After high school ended, I was left without a darkroom. Although Mrs. LaChance, my News and Photo teacher, absolutely loved me and would let me use the school’s darkroom over the summer, it was still hard to coordinate it. To remedy this situation, I purchased all of the equipment that I needed for a darkroom at the end of my freshman year. I set it up in my cellar and had fun with it. I do not use it as often as I would like to, but I am trying to use it more often.
Advanced Placement: On the way to college
During my High school career, I tried my best to plan for college. I took 3 years of Honors English and Honors math in the Honors programs. I finished off each program by taking Advanced Placement (AP) English and Calculus during my senior year. Advanced Placement courses prepare students to take a test that can count for college credits if passed. I scored a 3 on the AP English exam (passing, enough so that I didn’t have to take Freshman English at UNH) and a 5 on the AP Calculus exam (the highest score you can get). I was really proud of my AP Calculus grade. I always had trouble with Math, even though I took hard classes. Getting a 5 was a huge achievement for me. The two AP tests earned me eight credits at UNH, allowing me to take only three classes during my last two semesters (instead of four).
Looking back at school, I think that I did pretty well, considering what had been going on in my life between third and eight grade . When I was in third grade, my mother developed a limp in one of her legs. When she went to see the doctor, they were not sure what was wrong. They said it could be due to a few different things, one of them being Multiple Sclerosis. Multiple Sclerosis is a neuromuscular disease that affects a person’s entire life. The effects of MS vary widely, from having a limp to being paralyzed in different parts of the body. My mother went to the hospital several time for tests and CAT scans to figure out what was wrong. After a few weeks, the doctors made a diagnosis. My mom did not have MS.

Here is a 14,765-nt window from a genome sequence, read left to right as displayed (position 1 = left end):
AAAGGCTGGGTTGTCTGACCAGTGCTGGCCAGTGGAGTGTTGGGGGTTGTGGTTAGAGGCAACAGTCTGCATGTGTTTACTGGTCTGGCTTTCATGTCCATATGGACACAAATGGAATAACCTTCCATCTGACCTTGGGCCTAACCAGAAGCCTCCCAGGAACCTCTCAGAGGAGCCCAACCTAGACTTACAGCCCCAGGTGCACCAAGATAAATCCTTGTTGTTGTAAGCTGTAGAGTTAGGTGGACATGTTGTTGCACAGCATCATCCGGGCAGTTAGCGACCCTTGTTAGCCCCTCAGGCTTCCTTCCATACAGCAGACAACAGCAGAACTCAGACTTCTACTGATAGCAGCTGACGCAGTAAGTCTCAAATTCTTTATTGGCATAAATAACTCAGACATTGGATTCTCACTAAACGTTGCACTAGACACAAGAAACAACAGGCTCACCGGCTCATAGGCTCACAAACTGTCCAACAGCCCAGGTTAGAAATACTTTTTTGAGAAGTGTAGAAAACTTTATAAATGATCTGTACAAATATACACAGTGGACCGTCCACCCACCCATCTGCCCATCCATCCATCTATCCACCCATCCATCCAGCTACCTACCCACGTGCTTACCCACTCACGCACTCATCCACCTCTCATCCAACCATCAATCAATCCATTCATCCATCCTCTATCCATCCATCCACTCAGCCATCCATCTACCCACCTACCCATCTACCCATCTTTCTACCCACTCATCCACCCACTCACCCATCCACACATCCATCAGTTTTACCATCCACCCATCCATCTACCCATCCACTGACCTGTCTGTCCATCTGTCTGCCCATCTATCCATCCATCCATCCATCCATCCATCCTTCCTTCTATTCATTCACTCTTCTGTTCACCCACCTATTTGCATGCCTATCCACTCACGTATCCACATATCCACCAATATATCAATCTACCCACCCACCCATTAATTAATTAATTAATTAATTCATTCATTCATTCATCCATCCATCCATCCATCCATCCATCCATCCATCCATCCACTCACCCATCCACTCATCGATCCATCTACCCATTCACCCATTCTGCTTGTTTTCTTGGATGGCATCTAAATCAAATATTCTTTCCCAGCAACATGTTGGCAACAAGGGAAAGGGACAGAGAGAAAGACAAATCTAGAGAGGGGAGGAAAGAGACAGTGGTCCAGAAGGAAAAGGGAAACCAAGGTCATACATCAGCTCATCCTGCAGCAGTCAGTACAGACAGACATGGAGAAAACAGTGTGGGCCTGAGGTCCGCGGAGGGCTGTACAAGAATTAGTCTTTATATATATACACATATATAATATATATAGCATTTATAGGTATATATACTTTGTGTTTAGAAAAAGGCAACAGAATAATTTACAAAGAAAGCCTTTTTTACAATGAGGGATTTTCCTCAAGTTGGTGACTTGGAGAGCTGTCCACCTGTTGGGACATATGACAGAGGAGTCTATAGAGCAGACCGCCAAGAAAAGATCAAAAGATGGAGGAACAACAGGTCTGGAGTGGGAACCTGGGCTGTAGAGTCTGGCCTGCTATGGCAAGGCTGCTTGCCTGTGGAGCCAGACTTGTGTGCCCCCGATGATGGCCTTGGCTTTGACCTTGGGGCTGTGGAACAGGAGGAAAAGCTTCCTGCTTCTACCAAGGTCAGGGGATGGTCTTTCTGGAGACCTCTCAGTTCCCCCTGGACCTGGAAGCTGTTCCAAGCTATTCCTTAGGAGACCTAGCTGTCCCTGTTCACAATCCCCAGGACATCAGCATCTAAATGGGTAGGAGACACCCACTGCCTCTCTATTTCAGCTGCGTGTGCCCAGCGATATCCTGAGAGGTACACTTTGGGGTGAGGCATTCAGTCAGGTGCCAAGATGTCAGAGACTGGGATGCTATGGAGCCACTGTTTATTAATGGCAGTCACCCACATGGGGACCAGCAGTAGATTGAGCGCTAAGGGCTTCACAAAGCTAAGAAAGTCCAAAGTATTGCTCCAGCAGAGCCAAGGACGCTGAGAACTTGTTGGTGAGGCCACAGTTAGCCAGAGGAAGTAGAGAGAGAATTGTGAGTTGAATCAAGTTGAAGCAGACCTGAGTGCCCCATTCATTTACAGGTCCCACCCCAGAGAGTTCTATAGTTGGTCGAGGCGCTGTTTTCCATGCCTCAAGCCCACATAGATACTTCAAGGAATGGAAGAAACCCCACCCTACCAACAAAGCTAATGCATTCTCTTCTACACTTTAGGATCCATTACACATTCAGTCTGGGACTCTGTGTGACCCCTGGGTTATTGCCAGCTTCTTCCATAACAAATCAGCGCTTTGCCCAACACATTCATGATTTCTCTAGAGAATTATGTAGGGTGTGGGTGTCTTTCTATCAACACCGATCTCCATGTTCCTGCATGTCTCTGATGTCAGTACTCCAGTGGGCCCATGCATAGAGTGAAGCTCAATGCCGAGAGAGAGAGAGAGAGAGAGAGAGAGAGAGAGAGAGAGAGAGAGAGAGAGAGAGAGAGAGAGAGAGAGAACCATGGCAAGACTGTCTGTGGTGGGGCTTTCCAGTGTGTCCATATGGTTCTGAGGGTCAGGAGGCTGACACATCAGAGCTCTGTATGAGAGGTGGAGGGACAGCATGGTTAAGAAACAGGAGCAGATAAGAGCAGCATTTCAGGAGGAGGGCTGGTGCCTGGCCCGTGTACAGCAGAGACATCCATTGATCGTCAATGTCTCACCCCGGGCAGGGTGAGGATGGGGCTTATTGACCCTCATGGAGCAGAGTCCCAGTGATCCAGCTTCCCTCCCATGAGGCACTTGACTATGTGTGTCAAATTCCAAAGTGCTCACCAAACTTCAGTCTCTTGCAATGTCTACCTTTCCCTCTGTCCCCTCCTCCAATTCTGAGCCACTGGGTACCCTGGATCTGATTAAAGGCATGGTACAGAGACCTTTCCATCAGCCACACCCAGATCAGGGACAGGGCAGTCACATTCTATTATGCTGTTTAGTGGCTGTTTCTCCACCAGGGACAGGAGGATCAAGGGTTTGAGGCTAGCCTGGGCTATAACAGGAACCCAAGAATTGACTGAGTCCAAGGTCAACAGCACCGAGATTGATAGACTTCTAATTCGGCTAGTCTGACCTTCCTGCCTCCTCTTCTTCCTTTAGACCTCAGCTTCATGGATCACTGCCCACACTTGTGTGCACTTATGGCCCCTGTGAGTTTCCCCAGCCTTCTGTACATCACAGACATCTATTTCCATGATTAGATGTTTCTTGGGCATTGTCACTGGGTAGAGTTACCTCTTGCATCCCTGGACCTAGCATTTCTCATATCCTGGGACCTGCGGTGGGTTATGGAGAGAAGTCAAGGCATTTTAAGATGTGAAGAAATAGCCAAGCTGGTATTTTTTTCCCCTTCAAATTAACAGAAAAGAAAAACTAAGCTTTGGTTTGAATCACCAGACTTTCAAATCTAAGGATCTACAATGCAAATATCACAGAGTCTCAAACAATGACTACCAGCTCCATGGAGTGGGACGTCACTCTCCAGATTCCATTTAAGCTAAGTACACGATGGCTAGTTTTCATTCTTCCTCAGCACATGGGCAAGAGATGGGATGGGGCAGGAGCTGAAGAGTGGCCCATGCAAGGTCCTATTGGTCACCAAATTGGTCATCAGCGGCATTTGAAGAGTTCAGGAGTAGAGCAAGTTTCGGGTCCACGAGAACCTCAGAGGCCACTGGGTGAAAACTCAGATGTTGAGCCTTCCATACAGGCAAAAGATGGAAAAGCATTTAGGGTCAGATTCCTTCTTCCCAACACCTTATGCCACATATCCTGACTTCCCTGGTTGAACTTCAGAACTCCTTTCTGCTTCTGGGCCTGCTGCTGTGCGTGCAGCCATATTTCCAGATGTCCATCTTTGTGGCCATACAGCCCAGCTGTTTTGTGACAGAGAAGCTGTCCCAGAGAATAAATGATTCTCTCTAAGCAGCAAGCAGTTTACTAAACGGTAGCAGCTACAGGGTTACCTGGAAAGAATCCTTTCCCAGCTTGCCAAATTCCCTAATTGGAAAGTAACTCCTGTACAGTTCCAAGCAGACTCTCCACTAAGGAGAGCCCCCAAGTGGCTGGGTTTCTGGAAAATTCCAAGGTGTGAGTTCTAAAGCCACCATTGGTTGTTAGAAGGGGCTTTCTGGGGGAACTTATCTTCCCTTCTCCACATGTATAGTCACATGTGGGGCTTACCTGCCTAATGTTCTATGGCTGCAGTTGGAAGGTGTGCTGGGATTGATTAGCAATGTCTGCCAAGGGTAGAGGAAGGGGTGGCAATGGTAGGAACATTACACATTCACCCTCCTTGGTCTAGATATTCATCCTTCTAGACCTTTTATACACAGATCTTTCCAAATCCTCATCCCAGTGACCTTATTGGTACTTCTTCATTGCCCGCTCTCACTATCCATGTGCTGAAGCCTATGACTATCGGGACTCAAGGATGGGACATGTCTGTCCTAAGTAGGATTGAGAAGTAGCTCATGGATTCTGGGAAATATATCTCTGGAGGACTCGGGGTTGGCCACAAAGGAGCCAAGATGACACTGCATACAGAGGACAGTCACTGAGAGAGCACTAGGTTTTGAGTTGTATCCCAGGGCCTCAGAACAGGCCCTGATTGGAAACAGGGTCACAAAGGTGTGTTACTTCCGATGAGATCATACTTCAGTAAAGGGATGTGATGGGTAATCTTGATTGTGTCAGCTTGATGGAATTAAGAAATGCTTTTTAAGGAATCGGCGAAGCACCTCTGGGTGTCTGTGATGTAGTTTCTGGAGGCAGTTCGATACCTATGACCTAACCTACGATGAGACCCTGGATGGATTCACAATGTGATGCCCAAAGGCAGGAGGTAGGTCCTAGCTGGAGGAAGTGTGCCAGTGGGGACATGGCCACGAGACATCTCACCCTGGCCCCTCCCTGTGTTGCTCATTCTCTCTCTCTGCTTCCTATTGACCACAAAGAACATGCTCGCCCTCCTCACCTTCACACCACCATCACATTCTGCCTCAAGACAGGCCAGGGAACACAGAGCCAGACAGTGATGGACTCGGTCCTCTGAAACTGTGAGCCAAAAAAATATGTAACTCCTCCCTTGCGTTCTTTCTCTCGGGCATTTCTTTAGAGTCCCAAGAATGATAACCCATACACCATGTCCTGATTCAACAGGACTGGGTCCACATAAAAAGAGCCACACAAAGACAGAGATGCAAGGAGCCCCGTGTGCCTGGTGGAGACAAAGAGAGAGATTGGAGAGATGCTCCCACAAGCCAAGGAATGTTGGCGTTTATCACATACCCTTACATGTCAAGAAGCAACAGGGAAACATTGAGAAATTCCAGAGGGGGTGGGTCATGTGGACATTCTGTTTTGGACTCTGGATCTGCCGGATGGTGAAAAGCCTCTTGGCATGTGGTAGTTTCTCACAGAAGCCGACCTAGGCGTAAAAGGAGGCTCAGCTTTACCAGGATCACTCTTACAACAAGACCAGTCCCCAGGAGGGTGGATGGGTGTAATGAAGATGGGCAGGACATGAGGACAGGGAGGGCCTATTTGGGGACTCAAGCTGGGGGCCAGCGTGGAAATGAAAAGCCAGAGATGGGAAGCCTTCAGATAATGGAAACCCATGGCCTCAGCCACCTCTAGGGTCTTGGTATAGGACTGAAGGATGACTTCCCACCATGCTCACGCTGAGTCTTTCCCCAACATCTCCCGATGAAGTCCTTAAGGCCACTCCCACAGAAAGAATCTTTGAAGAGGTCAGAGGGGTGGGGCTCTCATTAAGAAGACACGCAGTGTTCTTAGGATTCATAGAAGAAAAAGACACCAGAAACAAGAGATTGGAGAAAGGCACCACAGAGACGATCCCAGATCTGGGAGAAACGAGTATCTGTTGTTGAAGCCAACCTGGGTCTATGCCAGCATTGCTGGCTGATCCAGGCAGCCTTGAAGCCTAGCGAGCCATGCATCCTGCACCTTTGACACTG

She had ALS, also known as Lou Gehrig’s Disease. ALS is a debilitating disease that attacks the motor neurons of a person’s nervous system. The result is loss of muscle control and muscle atrophy. ALS is much, much worse than any form of MS. A diagnosis of ALS is terminal. Your heart is a muscle and ALS attacks the neurons that control your muscules. A person with ALS will eventually die.
Over three years, my family and I watched as my mother’s body died off around her. She started out just needing a cane to help her with the limp in her leg, but that was only sufficient for six months or so. During that time, her speech began to become slurred. It was still understandable, but she had trouble saying a couple of words. I can only imagine how hard that was for her. She was very outspoken and independent and was losing one of the key things that allowed her to be that way.
When my mother used a cane, she could still get around on her own. She used to go out to the mall on Saturdays and spend some time by herself shopping. This alone time was important to her and as a child I did not find it odd or out of the ordinary, though I later learned about my mother’s emotional problems and her need for time to herself. When she had the cane, she could still do this. She even came to one of my band performances at school when I was in fourth grade. At the time, I knew something was wrong with my mother, I knew it was ALS, but I did not know what the outcome would be. My parents didn’t tell me. I was living with her ALS without knowing the consequences. That would soon change.